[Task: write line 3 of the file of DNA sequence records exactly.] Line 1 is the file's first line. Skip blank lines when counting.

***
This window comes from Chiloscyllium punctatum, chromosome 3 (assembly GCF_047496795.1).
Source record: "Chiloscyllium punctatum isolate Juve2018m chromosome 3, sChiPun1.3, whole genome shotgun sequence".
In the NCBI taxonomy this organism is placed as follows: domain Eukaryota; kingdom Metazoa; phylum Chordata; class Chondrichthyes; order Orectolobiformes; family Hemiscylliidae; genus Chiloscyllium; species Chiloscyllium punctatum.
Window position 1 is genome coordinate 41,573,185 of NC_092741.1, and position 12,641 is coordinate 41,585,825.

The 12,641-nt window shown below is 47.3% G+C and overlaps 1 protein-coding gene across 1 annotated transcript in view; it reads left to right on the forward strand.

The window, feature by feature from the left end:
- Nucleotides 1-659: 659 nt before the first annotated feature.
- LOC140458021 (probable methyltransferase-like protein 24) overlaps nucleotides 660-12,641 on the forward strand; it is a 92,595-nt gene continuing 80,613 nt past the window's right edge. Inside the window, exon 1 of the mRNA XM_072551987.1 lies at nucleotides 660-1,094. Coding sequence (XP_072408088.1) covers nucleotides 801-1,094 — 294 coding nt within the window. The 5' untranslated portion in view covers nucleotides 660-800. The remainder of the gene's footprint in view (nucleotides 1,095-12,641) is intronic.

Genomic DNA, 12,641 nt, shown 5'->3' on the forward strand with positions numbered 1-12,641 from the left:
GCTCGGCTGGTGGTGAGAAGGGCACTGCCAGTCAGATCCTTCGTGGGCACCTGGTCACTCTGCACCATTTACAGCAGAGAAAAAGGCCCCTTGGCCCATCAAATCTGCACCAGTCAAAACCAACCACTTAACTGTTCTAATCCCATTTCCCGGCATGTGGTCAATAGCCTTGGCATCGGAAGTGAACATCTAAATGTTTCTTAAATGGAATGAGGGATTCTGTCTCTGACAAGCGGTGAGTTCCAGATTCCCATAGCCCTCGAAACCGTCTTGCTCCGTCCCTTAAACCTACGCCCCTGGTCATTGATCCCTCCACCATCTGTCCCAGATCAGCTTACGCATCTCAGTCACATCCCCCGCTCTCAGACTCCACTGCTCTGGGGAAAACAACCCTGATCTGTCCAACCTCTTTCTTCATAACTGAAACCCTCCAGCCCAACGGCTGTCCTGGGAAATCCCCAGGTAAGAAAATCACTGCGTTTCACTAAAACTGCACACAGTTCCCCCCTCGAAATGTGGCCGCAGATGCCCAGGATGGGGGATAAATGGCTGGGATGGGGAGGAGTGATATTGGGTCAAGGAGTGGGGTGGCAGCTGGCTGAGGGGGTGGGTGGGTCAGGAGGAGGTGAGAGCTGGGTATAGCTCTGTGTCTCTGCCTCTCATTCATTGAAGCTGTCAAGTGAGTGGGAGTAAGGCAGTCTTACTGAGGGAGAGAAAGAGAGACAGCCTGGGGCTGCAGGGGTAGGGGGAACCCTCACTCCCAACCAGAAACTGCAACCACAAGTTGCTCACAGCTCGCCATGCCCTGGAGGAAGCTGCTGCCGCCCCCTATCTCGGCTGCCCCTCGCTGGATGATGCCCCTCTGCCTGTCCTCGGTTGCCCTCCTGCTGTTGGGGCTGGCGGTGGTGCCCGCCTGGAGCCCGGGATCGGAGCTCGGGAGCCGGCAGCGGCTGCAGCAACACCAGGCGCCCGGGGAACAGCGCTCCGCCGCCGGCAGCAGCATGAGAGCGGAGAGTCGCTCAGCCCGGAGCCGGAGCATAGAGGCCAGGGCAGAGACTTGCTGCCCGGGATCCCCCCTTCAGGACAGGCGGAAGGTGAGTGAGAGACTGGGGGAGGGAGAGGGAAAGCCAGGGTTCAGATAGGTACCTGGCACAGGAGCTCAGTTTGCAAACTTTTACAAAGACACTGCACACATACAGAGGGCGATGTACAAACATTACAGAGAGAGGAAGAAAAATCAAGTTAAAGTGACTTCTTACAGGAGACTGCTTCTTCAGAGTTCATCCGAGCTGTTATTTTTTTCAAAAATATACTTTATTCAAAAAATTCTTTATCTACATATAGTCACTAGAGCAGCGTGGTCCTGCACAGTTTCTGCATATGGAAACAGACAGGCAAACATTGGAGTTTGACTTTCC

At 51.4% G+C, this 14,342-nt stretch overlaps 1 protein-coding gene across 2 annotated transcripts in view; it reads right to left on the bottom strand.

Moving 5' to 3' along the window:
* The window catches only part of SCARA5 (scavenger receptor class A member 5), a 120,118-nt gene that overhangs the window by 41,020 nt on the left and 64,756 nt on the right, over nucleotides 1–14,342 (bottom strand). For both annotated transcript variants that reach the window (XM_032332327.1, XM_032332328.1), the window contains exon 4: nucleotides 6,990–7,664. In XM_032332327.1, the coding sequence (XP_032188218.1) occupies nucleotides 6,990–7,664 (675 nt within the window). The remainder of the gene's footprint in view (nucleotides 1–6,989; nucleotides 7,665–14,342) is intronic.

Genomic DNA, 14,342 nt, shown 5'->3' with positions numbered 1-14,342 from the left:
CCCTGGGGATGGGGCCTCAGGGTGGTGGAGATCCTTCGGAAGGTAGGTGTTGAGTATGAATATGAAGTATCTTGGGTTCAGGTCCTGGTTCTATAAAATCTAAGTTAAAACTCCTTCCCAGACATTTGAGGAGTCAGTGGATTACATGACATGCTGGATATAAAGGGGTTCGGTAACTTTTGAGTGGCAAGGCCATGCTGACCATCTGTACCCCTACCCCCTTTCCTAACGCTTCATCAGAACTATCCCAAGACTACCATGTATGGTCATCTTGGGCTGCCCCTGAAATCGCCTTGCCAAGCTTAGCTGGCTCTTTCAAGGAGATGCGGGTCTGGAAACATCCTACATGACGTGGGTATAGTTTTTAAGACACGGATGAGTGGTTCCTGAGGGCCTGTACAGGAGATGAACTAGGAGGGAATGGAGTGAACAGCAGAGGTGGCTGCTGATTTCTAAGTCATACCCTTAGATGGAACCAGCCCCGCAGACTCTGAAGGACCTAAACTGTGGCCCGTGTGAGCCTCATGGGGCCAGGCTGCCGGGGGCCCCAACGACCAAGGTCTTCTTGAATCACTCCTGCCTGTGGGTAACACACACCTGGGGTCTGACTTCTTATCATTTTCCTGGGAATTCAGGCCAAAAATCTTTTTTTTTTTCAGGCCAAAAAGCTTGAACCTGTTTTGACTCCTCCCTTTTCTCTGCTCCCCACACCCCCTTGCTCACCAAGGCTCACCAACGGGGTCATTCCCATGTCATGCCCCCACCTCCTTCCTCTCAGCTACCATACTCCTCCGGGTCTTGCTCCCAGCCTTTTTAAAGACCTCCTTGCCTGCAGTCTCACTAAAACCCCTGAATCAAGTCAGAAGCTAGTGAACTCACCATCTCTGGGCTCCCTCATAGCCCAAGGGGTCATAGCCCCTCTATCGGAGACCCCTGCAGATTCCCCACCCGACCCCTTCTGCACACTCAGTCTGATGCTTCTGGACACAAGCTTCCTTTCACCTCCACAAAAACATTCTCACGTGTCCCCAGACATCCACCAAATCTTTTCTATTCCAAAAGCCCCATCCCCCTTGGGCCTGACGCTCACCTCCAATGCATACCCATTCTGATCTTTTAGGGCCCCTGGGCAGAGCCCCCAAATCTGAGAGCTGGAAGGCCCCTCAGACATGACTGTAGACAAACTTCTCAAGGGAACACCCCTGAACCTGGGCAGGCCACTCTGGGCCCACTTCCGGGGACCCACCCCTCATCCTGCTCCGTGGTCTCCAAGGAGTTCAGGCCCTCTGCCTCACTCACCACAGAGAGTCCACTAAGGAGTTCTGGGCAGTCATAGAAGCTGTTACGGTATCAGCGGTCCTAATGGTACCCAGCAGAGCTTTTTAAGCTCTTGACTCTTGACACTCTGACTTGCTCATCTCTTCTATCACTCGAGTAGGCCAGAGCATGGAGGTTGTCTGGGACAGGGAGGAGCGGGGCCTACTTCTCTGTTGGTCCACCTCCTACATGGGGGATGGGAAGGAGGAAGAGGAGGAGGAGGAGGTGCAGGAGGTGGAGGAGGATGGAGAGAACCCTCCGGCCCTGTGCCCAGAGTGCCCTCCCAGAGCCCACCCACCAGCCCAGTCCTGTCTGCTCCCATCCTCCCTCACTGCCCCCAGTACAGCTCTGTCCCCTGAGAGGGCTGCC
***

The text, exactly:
In the NCBI taxonomy this organism is placed as follows: domain Eukaryota; kingdom Metazoa; phylum Chordata; class Chondrichthyes; order Orectolobiformes; family Hemiscylliidae; genus Chiloscyllium; species Chiloscyllium punctatum.